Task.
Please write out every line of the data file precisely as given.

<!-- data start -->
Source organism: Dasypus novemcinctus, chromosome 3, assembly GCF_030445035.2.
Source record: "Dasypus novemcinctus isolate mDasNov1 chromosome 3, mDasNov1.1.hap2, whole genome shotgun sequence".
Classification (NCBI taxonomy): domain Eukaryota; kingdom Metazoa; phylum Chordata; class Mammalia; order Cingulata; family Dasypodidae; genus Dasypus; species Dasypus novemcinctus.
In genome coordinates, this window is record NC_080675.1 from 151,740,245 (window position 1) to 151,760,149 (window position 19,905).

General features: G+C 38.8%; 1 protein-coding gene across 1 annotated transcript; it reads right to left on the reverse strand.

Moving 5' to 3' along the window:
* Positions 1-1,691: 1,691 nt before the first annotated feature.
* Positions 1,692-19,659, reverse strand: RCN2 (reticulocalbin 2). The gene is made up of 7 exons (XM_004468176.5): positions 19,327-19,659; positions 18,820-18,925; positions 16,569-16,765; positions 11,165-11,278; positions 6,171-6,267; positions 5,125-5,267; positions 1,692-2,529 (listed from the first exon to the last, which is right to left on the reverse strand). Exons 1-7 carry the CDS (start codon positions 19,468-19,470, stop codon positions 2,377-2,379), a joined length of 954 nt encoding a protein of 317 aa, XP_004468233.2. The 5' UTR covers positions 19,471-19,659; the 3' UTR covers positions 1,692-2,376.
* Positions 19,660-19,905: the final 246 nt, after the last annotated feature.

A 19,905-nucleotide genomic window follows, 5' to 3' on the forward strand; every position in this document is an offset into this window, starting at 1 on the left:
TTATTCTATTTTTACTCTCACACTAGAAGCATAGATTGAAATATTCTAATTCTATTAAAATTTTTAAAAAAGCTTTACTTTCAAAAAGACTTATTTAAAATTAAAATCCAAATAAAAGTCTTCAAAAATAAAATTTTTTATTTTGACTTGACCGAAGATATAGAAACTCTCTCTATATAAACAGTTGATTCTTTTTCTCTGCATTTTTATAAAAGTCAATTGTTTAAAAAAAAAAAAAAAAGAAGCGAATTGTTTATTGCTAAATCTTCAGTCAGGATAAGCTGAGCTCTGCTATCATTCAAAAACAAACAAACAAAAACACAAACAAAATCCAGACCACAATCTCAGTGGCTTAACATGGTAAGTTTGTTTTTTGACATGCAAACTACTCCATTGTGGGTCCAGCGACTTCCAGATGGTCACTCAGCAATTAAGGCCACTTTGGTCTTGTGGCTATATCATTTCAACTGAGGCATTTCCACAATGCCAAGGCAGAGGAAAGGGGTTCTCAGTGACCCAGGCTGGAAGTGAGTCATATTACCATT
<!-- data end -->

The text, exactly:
Source organism: Dasypus novemcinctus, chromosome 3, assembly GCF_030445035.2.
Source record: "Dasypus novemcinctus isolate mDasNov1 chromosome 3, mDasNov1.1.hap2, whole genome shotgun sequence".
Classification (NCBI taxonomy): domain Eukaryota; kingdom Metazoa; phylum Chordata; class Mammalia; order Cingulata; family Dasypodidae; genus Dasypus; species Dasypus novemcinctus.
In genome coordinates, this window is record NC_080675.1 from 151,740,245 (window position 1) to 151,760,149 (window position 19,905).

General features: G+C 38.8%; 1 protein-coding gene across 1 annotated transcript; it reads right to left on the reverse strand.

Moving 5' to 3' along the window:
* Positions 1-1,691: 1,691 nt before the first annotated feature.
* Positions 1,692-19,659, reverse strand: RCN2 (reticulocalbin 2). The gene is made up of 7 exons (XM_004468176.5): positions 19,327-19,659; positions 18,820-18,925; positions 16,569-16,765; positions 11,165-11,278; positions 6,171-6,267; positions 5,125-5,267; positions 1,692-2,529 (listed from the first exon to the last, which is right to left on the reverse strand). Exons 1-7 carry the CDS (start codon positions 19,468-19,470, stop codon positions 2,377-2,379), a joined length of 954 nt encoding a protein of 317 aa, XP_004468233.2. The 5' UTR covers positions 19,471-19,659; the 3' UTR covers positions 1,692-2,376.
* Positions 19,660-19,905: the final 246 nt, after the last annotated feature.

A 19,905-nucleotide genomic window follows, 5' to 3' on the forward strand; every position in this document is an offset into this window, starting at 1 on the left:
TTATTCTATTTTTACTCTCACACTAGAAGCATAGATTGAAATATTCTAATTCTATTAAAATTTTTAAAAAAGCTTTACTTTCAAAAAGACTTATTTAAAATTAAAATCCAAATAAAAGTCTTCAAAAATAAAATTTTTTATTTTGACTTGACCGAAGATATAGAAACTCTCTCTATATAAACAGTTGATTCTTTTTCTCTGCATTTTTATAAAAGTCAATTGTTTAAAAAAAAAAAAAAAAGAAGCGAATTGTTTATTGCTAAATCTTCAGTCAGGATAAGCTGAGCTCTGCTATCATTCAAAAACAAACAAACAAAAACACAAACAAAATCCAGACCACAATCTCAGTGGCTTAACATGGTAAGTTTGTTTTTTGACATGCAAACTACTCCATTGTGGGTCCAGCGACTTCCAGATGGTCACTCAGCAATTAAGGCCACTTTGGTCTTGTGGCTATATCATTTCAACTGAGGCATTTCCACAATGCCAAGGCAGAGGAAAGGGGTTCTCAGTGACCCAGGCTGGAAGTGAGTCATATTACCATT